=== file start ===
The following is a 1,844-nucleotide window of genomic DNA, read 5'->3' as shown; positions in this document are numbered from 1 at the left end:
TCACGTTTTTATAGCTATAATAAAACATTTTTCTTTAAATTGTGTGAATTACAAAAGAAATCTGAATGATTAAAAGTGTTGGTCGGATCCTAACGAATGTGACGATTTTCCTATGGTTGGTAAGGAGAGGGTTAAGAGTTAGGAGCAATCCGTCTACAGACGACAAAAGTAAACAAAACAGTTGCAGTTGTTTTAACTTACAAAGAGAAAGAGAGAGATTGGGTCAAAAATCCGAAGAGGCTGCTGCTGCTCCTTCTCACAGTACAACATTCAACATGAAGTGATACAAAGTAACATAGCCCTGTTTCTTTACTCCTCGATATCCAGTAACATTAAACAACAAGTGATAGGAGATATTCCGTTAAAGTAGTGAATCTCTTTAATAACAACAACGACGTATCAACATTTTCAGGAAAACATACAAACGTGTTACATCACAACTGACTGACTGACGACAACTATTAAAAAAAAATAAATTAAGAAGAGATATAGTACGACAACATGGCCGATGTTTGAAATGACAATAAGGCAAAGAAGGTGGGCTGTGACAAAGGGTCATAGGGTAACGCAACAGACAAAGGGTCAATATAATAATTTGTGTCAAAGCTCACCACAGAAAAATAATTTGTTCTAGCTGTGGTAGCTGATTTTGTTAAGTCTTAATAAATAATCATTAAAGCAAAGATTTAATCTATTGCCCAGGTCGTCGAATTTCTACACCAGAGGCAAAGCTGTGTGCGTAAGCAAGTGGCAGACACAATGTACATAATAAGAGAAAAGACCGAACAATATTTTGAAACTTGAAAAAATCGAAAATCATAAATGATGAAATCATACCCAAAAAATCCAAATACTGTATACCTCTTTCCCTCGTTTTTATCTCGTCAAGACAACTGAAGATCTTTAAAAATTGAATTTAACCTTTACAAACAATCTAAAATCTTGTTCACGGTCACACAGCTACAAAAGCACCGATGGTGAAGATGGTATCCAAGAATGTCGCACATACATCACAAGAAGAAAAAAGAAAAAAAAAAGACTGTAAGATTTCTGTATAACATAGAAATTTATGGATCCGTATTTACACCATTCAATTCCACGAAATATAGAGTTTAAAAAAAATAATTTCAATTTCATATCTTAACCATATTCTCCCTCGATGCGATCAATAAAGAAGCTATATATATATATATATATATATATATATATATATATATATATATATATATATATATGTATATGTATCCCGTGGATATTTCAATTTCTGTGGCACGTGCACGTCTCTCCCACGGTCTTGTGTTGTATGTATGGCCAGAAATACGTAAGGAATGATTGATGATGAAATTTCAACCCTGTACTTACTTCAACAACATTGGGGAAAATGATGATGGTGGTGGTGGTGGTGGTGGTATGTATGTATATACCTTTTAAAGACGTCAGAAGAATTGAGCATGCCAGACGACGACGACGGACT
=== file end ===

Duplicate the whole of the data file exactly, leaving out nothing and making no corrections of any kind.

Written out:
The following is a 1,844-nucleotide window of genomic DNA, read 5'->3' as shown; positions in this document are numbered from 1 at the left end:
TCACGTTTTTATAGCTATAATAAAACATTTTTCTTTAAATTGTGTGAATTACAAAAGAAATCTGAATGATTAAAAGTGTTGGTCGGATCCTAACGAATGTGACGATTTTCCTATGGTTGGTAAGGAGAGGGTTAAGAGTTAGGAGCAATCCGTCTACAGACGACAAAAGTAAACAAAACAGTTGCAGTTGTTTTAACTTACAAAGAGAAAGAGAGAGATTGGGTCAAAAATCCGAAGAGGCTGCTGCTGCTCCTTCTCACAGTACAACATTCAACATGAAGTGATACAAAGTAACATAGCCCTGTTTCTTTACTCCTCGATATCCAGTAACATTAAACAACAAGTGATAGGAGATATTCCGTTAAAGTAGTGAATCTCTTTAATAACAACAACGACGTATCAACATTTTCAGGAAAACATACAAACGTGTTACATCACAACTGACTGACTGACGACAACTATTAAAAAAAAATAAATTAAGAAGAGATATAGTACGACAACATGGCCGATGTTTGAAATGACAATAAGGCAAAGAAGGTGGGCTGTGACAAAGGGTCATAGGGTAACGCAACAGACAAAGGGTCAATATAATAATTTGTGTCAAAGCTCACCACAGAAAAATAATTTGTTCTAGCTGTGGTAGCTGATTTTGTTAAGTCTTAATAAATAATCATTAAAGCAAAGATTTAATCTATTGCCCAGGTCGTCGAATTTCTACACCAGAGGCAAAGCTGTGTGCGTAAGCAAGTGGCAGACACAATGTACATAATAAGAGAAAAGACCGAACAATATTTTGAAACTTGAAAAAATCGAAAATCATAAATGATGAAATCATACCCAAAAAATCCAAATACTGTATACCTCTTTCCCTCGTTTTTATCTCGTCAAGACAACTGAAGATCTTTAAAAATTGAATTTAACCTTTACAAACAATCTAAAATCTTGTTCACGGTCACACAGCTACAAAAGCACCGATGGTGAAGATGGTATCCAAGAATGTCGCACATACATCACAAGAAGAAAAAAGAAAAAAAAAAGACTGTAAGATTTCTGTATAACATAGAAATTTATGGATCCGTATTTACACCATTCAATTCCACGAAATATAGAGTTTAAAAAAAATAATTTCAATTTCATATCTTAACCATATTCTCCCTCGATGCGATCAATAAAGAAGCTATATATATATATATATATATATATATATATATATATATATATATATATATATATATGTATATGTATCCCGTGGATATTTCAATTTCTGTGGCACGTGCACGTCTCTCCCACGGTCTTGTGTTGTATGTATGGCCAGAAATACGTAAGGAATGATTGATGATGAAATTTCAACCCTGTACTTACTTCAACAACATTGGGGAAAATGATGATGGTGGTGGTGGTGGTGGTGGTATGTATGTATATACCTTTTAAAGACGTCAGAAGAATTGAGCATGCCAGACGACGACGACGGACT